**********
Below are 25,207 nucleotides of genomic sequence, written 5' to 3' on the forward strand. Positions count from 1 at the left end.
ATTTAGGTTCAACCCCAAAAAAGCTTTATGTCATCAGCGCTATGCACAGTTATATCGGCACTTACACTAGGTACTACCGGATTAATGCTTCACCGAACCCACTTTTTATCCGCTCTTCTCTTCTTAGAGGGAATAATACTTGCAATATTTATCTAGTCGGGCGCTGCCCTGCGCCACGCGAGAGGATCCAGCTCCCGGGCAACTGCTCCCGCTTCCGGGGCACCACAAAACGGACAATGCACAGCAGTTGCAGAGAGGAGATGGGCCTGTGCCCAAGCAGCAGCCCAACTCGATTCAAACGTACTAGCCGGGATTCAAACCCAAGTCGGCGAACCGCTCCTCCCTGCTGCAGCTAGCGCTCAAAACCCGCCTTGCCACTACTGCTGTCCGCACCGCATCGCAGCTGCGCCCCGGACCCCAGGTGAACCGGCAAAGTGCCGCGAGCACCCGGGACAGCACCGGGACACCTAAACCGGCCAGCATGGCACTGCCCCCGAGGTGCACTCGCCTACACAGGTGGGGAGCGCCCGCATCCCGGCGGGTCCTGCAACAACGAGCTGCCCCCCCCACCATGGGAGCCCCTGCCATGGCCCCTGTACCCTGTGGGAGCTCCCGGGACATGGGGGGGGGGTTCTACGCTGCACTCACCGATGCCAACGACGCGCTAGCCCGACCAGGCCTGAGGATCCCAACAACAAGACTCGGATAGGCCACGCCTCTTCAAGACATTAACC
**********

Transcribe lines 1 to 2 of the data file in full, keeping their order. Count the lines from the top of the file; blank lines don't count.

Below are 25,207 nucleotides of genomic sequence, written 5' to 3' on the forward strand. Positions count from 1 at the left end.
ATTTAGGTTCAACCCCAAAAAAGCTTTATGTCATCAGCGCTATGCACAGTTATATCGGCACTTACACTAGGTACTACCGGATTAATGCTTCACCGAACCCACTTTTTATCCGCTCTTCTCTTCTTAGAGGGAATAATACTTGCAATATTTATCTAGTCGGGCGCTGCCCTGCGCCACGCGAGAGGATCCAGCTCCCGGGCAACTGCTCCCGCTTCCGGGGCACCACAAAACGGACAATGCACAGCAGTTGCAGAGAGGAGATGGGCCTGTGCCCAAGCAGCAGCCCAACTCGATTCAAACGTACTAGCCGGGATTCAAACCCAAGTCGGCGAACCGCTCCTCCCTGCTGCAGCTAGCGCTCAAAACCCGCCTTGCCACTACTGCTGTCCGCACCGCATCGCAGCTGCGCCCCGGACCCCAGGTGAACCGGCAAAGTGCCGCGAGCACCCGGGACAGCACCGGGACACCTAAACCGGCCAGCATGGCACTGCCCCCGAGGTGCACTCGCCTACACAGGTGGGGAGCGCCCGCATCCCGGCGGGTCCTGCAACAACGAGCTGCCCCCCCCACCATGGGAGCCCCTGCCATGGCCCCTGTACCCTGTGGGAGCTCCCGGGACATGGGGGGGGGGTTCTACGCTGCACTCACCGATGCCAACGACGCGCTAGCCCGACCAGGCCTGAGGATCCCAACAACAAGACTCGGATAGGCCACGCCTCTTCAAGACATTAACC